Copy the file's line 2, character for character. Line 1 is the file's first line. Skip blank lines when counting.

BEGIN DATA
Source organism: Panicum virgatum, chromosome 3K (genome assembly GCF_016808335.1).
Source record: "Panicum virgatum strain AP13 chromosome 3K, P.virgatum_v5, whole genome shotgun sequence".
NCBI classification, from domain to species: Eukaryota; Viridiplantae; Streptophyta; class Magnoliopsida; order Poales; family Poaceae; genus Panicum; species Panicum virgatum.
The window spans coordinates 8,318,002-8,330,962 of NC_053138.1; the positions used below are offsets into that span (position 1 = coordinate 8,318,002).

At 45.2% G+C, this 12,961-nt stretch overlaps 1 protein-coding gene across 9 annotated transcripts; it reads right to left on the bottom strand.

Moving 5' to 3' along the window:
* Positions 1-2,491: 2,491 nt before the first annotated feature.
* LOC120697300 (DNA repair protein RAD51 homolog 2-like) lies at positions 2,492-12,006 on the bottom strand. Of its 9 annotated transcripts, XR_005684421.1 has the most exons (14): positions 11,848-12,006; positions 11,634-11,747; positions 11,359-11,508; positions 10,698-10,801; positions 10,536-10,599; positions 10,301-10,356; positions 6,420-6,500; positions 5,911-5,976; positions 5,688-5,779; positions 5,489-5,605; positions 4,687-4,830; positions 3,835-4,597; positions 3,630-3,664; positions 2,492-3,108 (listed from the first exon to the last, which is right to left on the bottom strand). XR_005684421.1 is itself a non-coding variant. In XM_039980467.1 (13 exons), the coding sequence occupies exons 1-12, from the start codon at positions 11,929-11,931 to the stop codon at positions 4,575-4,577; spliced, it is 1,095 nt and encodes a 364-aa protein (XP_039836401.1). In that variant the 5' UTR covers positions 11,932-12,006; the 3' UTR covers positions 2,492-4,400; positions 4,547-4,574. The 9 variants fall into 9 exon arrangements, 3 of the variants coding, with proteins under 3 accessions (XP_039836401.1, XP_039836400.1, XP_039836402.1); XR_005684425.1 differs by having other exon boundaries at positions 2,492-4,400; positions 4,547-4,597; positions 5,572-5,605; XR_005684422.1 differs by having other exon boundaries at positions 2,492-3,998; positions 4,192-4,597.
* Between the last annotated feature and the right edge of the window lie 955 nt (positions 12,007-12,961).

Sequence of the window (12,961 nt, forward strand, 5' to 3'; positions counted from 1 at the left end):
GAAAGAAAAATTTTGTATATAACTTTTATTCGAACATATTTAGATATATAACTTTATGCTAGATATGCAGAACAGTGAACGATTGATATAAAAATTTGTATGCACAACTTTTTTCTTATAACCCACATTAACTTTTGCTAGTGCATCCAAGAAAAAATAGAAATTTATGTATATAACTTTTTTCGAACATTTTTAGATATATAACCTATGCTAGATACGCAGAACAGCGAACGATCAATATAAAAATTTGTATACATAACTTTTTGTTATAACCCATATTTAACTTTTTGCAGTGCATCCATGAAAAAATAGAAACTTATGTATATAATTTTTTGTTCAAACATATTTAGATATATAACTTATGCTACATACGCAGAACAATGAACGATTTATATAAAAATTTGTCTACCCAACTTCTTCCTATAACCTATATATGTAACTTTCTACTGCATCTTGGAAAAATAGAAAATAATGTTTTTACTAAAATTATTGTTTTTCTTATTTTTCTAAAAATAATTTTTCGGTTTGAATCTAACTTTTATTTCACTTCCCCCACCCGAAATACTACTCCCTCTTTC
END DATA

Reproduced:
Source record: "Panicum virgatum strain AP13 chromosome 3K, P.virgatum_v5, whole genome shotgun sequence".